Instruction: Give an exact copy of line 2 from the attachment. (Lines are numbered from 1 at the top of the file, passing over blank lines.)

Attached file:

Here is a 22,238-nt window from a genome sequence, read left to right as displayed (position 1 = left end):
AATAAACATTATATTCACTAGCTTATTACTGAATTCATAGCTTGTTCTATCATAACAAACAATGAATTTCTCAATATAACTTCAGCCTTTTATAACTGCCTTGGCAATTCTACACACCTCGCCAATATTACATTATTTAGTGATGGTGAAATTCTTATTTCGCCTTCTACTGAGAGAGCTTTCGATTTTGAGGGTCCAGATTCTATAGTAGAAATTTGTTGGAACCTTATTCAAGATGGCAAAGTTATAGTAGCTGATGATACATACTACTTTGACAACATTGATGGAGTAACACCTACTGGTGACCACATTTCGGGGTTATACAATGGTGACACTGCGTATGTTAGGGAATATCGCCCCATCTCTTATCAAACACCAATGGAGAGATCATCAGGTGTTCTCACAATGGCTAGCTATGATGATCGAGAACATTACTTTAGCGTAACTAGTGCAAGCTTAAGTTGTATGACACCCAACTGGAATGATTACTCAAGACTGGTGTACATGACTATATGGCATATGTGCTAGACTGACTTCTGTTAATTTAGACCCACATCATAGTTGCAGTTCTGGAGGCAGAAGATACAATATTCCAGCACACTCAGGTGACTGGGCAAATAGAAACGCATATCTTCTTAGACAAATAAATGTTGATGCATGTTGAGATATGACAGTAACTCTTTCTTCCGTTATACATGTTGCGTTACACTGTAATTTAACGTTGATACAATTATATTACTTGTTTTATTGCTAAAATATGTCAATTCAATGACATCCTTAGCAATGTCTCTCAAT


AATAAACATTATATTCACTAGCTTATTACTGAATTCATAGCTTGTTCTATCATAACAAACAATGAATTTCTCAATATAACTTCAGCCTTTTATAACTGCCTTGGCAATTCTACACACCTCGCCAATATTACATTATTTAGTGATGGTGAAATTCTTATTTCGCCTTCTACTGAGAGAGCTTTCGATTTTGAGGGTCCAGATTCTATAGTAGAAATTTGTTGGAACCTTATTCAAGATGGCAAAGTTATAGTAGCTGATGATACATACTACTTTGACAACATTGATGGAGTAACACCTACTGGTGACCACATTTCGGGGTTATACAATGGTGACACTGCGTATGTTAGGGAATATCGCCCCATCTCTTATCAAACACCAATGGAGAGATCATCAGGTGTTCTCACAATGGCTAGCTATGATGATCGAGAACATTACTTTAGCGTAACTAGTGCAAGCTTAAGTTGTATGACACCCAACTGGAATGATTACTCAAGACTGGTGTACATGACTATATGGCATATGTGCTAGACTGACTTCTGTTAATTTAGACCCACATCATAGTTGCAGTTCTGGAGGCAGAAGATACAATATTCCAGCACACTCAGGTGACTGGGCAAATAGAAACGCATATCTTCTTAGACAAATAAATGTTGATGCATGTTGAGATATGACAGTAACTCTTTCTTCCGTTATACATGTTGCGTTACACTGTAATTTAACGTTGATACAATTATATTACTTGTTTTATTGCTAAAATATGTCAATTCAATGACATCCTTAGCAATGTCTCTCAAT